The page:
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IEPs and PWS — Advocating for Your Child [2019 CONFERENCE VIDEO]

In this presentation, PWS mom and middle school principal Katy Chambers provides parents with 3 Keys to Advocacy in Schools that help with the IEP process.

In this 51-minute presentation, Dr. Katy Chambers helped participants understand the IEP (Individualized Education Plan) process and succeed in the IEP journey. Katy Chambers is a school principal of nine years and mom to Daniel (age 7), who lives with PWS. She shares her journey maneuvering the educational system from both sides of the IEP table, providing strategies that have been helpful as a parent, tips that help school staff better understand our children’s needs, and action plans that help ease the day to day stresses of monitoring the safety of our kids in the school setting. She leads an interactive session, building on the collective knowledge and experiences of parents in the room. Read the presentation summary below for the key points in her presentation.

Presentation Summary

Prepare, Participate, and Remain Present: 3 Keys to Advocacy in Schools

Who is Katy Chambers?

Mom first…

  • 4 kids- 15, 7, 5, 2
  • Daniel (7-PWS) was my first born
  • Each milestone has been a celebration, each challenge has been exhausting

Then an educator…

  • 16 years in public education
  • 6 Middle Schools (grades 6-8)
  • 10th year as a principal

My horror story

  • A wonderful IEP meeting experience can produce a great plan….But beware….
  • A lack of understanding of the safety needs can result in exclusion of our children.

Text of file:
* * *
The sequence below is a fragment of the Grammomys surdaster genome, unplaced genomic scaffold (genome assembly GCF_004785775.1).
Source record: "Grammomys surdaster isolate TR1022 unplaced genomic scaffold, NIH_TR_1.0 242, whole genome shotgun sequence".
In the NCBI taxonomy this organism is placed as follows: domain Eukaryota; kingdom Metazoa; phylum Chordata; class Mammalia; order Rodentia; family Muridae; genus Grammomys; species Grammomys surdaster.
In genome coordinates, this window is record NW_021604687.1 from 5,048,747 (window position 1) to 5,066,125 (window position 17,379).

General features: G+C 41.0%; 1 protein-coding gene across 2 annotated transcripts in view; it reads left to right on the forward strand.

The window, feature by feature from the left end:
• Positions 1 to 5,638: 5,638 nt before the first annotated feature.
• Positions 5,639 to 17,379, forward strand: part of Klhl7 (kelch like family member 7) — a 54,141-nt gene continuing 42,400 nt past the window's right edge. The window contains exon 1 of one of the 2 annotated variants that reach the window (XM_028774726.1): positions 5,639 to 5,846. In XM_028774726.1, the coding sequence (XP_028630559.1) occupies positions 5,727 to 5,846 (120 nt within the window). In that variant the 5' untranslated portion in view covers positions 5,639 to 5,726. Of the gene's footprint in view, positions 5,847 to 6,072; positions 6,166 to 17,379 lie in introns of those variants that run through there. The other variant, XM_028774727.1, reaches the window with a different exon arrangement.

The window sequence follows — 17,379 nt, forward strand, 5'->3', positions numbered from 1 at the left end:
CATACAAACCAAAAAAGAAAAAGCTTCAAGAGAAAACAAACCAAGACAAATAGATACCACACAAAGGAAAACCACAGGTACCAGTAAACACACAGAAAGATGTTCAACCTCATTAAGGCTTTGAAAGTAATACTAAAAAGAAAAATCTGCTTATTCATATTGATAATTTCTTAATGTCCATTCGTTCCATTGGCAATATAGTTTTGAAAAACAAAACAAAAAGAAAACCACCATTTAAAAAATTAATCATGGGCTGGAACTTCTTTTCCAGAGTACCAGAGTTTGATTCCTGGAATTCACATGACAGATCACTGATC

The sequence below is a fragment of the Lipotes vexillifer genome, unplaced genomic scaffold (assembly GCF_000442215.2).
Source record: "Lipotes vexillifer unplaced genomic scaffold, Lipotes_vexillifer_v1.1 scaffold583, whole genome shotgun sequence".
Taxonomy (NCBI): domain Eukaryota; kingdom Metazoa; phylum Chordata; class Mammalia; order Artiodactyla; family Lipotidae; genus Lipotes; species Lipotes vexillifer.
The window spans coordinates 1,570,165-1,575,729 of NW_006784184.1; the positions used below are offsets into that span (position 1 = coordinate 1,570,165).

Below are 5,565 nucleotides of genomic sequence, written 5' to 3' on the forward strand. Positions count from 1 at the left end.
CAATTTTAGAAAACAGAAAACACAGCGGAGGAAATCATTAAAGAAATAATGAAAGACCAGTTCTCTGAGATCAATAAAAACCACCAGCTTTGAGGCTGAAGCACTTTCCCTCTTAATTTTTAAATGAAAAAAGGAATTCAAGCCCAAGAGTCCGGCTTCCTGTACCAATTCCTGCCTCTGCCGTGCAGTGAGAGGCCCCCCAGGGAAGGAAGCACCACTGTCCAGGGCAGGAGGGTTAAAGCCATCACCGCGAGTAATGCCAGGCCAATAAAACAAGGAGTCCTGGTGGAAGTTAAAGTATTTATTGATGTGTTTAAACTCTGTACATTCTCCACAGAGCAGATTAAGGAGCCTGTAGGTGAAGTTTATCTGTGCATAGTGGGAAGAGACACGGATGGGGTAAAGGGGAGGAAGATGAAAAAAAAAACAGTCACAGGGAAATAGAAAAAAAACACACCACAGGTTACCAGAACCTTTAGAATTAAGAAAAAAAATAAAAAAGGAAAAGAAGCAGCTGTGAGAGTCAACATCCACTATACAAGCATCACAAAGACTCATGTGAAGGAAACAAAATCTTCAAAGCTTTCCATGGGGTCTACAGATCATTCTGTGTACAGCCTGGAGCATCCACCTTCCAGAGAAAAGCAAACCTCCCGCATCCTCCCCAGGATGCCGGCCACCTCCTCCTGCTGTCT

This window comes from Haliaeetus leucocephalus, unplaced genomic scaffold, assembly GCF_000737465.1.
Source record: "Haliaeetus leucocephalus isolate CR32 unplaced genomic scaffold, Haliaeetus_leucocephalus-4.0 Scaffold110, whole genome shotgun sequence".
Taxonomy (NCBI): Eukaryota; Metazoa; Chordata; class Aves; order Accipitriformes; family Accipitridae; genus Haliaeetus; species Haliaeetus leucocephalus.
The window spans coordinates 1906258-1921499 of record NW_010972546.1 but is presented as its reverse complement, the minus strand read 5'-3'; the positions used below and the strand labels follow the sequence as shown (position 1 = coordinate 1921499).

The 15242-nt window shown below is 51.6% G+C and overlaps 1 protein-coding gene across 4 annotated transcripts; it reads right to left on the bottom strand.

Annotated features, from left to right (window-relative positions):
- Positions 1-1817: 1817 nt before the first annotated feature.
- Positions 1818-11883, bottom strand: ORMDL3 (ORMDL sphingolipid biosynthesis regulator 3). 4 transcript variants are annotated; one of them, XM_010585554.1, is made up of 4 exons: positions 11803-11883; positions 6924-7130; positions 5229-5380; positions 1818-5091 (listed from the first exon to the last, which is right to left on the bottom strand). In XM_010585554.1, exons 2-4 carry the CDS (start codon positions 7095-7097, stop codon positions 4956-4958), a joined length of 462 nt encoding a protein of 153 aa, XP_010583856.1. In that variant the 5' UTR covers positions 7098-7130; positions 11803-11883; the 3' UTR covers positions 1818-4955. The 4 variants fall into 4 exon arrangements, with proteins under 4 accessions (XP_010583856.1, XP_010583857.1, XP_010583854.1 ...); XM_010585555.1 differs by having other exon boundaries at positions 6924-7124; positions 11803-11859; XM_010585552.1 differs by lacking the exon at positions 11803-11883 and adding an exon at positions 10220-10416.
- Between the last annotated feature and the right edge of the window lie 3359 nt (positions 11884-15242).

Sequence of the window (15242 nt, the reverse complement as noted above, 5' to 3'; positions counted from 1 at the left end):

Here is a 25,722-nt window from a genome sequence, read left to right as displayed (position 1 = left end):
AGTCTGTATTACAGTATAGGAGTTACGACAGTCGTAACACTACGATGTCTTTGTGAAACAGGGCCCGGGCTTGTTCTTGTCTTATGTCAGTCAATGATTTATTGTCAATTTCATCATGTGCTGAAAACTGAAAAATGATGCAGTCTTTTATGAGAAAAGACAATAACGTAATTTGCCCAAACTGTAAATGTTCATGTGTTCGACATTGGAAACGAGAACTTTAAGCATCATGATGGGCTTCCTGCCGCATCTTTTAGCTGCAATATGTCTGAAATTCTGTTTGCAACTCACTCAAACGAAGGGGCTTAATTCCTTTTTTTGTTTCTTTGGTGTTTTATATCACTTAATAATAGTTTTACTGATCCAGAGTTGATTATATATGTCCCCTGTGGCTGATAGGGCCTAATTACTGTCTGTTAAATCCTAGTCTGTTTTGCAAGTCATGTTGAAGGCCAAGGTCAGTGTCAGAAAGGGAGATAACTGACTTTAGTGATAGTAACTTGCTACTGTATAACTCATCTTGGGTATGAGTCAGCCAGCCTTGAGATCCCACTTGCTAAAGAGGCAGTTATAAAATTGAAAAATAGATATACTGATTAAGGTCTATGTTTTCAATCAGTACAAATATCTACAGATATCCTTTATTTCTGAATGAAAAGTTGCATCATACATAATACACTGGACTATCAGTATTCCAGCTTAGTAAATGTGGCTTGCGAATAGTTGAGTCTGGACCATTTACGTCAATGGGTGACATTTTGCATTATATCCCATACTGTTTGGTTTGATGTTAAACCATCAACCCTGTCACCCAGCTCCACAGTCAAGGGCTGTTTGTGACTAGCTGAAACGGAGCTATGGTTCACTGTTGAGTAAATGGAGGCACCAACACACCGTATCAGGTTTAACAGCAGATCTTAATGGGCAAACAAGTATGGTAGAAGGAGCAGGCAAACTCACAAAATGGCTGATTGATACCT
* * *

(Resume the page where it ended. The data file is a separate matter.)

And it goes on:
How are our children protected?

  • A definition: inclusion v. Exclusion, Segregation and Integration

The Law

  • Individuals with Disabilities Education Act
    • Individuals with Disabilities Education Act (IDEA) is a four-part piece of American legislation that ensures students with a disability are provided with Free Appropriate Public Education (FAPE) that is tailored to their individual needs.
  • Section 504 of the Rehabilitation Act
    • Section 504 is a part of the Rehabilitation Act of 1973 that prohibits discrimination based upon disability. Section 504 is an anti-discrimination, civil rights statute that requires the needs of students with disabilities to be met as adequately as the needs of the non-disabled are met.
  • Special Education Process
    • Evaluation (requested by school or parent)
    • Review of Data
    • Individualized Educational Plan meeting
  • Parental Rights-
    • Before making any changes to the IEP, parents must receive written notification of the districts proposed actions.
    • The district must make every effort to include the parent(s) in the IEP process and work with parent requests when scheduling meetings.

IEP v 504

Prepare for your IEP

Real conversations with support network

  • Review current IEP/Early Intervention Reports
  • Determine if goals are appropriate/still relevant/met
  • What are our hopes for Daniel’s progress this year?
  • Identify required safety needs- food free, communication of event with food, bus safety, etc. 

Develop literature for the school

  • Pamphlet for those working with Daniel- include personal cell #
  • Letter to the classmates 
  • Suggestions for celebrations without food

Recruit your Support team

  • Define meeting roles- writing, listening, speaking